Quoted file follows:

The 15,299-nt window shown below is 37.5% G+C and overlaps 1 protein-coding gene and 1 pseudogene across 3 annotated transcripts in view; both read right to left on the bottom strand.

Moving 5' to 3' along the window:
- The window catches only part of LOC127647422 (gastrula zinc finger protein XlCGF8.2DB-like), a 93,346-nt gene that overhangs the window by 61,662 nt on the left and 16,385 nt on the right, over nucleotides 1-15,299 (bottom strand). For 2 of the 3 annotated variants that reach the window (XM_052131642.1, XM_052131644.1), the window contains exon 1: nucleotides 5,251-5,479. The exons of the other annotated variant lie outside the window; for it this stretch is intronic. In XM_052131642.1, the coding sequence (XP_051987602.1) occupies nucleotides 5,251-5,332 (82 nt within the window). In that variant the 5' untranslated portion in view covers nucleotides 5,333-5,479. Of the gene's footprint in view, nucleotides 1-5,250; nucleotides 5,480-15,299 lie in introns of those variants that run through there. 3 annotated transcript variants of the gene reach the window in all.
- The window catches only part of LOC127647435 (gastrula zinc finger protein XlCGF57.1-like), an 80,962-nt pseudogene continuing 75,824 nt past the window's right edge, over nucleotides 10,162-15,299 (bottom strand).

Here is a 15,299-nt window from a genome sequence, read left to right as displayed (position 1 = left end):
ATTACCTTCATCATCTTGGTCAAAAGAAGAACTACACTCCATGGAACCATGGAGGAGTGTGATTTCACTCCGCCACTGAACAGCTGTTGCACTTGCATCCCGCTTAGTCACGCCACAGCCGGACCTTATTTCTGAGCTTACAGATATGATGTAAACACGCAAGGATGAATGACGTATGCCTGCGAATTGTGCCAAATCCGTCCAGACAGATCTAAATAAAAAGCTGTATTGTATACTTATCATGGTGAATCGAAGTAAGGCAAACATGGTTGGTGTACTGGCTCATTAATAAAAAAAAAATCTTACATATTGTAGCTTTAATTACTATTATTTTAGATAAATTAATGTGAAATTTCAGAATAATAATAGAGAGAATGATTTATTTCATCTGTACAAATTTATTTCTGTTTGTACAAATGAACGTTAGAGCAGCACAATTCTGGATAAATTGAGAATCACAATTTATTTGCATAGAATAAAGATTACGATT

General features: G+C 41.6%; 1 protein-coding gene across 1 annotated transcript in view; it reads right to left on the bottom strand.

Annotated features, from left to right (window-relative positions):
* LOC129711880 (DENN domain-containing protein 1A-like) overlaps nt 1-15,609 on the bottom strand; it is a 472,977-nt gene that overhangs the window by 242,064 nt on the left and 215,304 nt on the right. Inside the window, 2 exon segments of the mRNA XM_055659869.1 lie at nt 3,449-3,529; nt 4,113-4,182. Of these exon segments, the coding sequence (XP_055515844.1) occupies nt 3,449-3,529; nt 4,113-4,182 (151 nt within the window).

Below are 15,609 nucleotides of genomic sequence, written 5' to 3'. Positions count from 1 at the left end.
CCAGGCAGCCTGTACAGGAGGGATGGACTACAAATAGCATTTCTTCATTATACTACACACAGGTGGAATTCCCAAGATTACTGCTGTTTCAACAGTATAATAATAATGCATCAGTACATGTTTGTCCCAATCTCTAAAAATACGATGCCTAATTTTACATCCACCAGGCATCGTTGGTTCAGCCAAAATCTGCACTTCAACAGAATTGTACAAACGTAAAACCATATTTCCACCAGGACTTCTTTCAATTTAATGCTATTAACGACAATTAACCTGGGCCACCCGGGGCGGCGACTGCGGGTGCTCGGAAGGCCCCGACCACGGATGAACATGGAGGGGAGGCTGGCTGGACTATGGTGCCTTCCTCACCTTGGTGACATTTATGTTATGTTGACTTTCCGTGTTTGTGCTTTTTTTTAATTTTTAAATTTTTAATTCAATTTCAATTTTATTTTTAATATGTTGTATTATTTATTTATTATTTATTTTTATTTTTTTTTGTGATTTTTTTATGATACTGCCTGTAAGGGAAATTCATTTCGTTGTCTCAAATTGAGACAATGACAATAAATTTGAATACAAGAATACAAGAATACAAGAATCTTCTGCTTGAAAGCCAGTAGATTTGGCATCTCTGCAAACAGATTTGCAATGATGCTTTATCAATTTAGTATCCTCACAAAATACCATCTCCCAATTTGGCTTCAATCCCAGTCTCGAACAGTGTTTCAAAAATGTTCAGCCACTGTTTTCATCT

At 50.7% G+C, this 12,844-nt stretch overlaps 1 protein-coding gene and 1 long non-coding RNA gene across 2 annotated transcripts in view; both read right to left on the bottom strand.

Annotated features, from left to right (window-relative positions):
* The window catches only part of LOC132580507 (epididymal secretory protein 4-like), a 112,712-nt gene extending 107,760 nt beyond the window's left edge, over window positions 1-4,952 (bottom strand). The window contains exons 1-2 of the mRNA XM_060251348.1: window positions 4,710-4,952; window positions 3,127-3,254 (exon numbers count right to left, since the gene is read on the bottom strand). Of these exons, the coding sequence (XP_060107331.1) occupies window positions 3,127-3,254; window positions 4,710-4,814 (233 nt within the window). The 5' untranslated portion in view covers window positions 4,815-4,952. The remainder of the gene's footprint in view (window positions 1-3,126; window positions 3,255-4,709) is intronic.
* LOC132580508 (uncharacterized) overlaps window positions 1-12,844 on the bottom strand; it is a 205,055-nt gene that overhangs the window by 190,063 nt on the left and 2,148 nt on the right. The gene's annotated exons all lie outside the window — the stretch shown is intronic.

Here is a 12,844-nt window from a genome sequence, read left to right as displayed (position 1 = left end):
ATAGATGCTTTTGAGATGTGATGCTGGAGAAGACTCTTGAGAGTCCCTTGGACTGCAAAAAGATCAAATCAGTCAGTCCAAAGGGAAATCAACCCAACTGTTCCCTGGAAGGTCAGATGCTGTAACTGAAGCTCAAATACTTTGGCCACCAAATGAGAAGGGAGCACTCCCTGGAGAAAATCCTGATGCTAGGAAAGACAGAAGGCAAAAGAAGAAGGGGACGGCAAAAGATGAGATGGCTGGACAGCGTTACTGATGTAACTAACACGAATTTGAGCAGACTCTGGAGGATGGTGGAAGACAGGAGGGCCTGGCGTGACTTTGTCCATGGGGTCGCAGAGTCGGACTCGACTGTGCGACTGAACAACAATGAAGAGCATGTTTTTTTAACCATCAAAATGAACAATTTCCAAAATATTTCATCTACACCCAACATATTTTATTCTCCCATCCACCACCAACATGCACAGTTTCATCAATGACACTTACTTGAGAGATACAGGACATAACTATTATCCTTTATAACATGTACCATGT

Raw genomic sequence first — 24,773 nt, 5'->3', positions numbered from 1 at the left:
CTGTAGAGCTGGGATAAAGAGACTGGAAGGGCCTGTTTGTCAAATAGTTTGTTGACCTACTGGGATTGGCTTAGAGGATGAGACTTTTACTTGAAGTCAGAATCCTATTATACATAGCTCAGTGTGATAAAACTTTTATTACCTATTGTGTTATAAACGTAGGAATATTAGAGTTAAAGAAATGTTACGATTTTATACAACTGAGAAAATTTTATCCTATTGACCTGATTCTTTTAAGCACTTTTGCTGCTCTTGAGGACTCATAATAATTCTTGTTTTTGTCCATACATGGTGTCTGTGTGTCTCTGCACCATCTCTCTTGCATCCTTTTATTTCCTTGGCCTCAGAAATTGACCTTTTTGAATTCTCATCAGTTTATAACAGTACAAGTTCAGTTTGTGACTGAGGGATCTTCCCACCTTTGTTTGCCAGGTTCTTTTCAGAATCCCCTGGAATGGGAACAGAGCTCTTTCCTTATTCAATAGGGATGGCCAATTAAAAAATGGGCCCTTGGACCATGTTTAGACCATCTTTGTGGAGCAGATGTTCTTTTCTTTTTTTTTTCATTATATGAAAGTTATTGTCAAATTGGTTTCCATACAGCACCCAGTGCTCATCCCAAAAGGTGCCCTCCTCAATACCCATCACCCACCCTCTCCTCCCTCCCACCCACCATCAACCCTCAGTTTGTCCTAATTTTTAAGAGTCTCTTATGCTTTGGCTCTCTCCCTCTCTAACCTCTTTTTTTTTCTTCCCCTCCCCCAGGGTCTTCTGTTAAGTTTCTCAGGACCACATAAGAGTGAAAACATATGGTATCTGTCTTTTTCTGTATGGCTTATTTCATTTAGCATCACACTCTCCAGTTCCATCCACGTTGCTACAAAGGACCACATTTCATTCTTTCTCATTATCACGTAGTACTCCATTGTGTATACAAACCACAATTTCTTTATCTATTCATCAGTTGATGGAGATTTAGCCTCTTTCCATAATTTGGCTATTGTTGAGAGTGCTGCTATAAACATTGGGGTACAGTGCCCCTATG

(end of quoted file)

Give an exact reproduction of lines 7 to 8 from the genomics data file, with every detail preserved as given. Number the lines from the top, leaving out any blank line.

General features: G+C 41.6%; 1 protein-coding gene across 1 annotated transcript in view; it reads right to left on the bottom strand.

Annotated features, from left to right (window-relative positions):